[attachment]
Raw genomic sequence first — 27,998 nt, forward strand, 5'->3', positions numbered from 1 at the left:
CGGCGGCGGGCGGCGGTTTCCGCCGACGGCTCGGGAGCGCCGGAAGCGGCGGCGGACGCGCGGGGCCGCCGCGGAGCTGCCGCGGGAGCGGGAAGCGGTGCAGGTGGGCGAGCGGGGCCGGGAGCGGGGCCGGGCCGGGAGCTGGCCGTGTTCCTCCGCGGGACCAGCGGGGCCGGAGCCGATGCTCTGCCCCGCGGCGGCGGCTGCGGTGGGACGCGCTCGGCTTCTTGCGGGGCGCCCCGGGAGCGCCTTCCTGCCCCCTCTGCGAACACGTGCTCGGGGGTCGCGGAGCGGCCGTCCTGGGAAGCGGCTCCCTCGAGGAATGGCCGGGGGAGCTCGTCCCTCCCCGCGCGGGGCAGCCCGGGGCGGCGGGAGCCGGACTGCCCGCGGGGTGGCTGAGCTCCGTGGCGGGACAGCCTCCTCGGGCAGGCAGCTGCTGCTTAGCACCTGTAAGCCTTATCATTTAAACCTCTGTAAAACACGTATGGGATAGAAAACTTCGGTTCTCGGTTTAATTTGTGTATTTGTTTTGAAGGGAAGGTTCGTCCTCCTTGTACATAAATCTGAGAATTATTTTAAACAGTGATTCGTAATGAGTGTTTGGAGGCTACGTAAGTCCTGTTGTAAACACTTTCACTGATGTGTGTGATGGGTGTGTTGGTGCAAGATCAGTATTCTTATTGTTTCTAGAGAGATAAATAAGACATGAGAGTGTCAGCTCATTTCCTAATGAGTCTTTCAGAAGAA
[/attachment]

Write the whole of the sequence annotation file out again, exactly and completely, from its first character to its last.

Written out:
Raw genomic sequence first — 27,998 nt, forward strand, 5'->3', positions numbered from 1 at the left:
CGGCGGCGGGCGGCGGTTTCCGCCGACGGCTCGGGAGCGCCGGAAGCGGCGGCGGACGCGCGGGGCCGCCGCGGAGCTGCCGCGGGAGCGGGAAGCGGTGCAGGTGGGCGAGCGGGGCCGGGAGCGGGGCCGGGCCGGGAGCTGGCCGTGTTCCTCCGCGGGACCAGCGGGGCCGGAGCCGATGCTCTGCCCCGCGGCGGCGGCTGCGGTGGGACGCGCTCGGCTTCTTGCGGGGCGCCCCGGGAGCGCCTTCCTGCCCCCTCTGCGAACACGTGCTCGGGGGTCGCGGAGCGGCCGTCCTGGGAAGCGGCTCCCTCGAGGAATGGCCGGGGGAGCTCGTCCCTCCCCGCGCGGGGCAGCCCGGGGCGGCGGGAGCCGGACTGCCCGCGGGGTGGCTGAGCTCCGTGGCGGGACAGCCTCCTCGGGCAGGCAGCTGCTGCTTAGCACCTGTAAGCCTTATCATTTAAACCTCTGTAAAACACGTATGGGATAGAAAACTTCGGTTCTCGGTTTAATTTGTGTATTTGTTTTGAAGGGAAGGTTCGTCCTCCTTGTACATAAATCTGAGAATTATTTTAAACAGTGATTCGTAATGAGTGTTTGGAGGCTACGTAAGTCCTGTTGTAAACACTTTCACTGATGTGTGTGATGGGTGTGTTGGTGCAAGATCAGTATTCTTATTGTTTCTAGAGAGATAAATAAGACATGAGAGTGTCAGCTCATTTCCTAATGAGTCTTTCAGAAGAA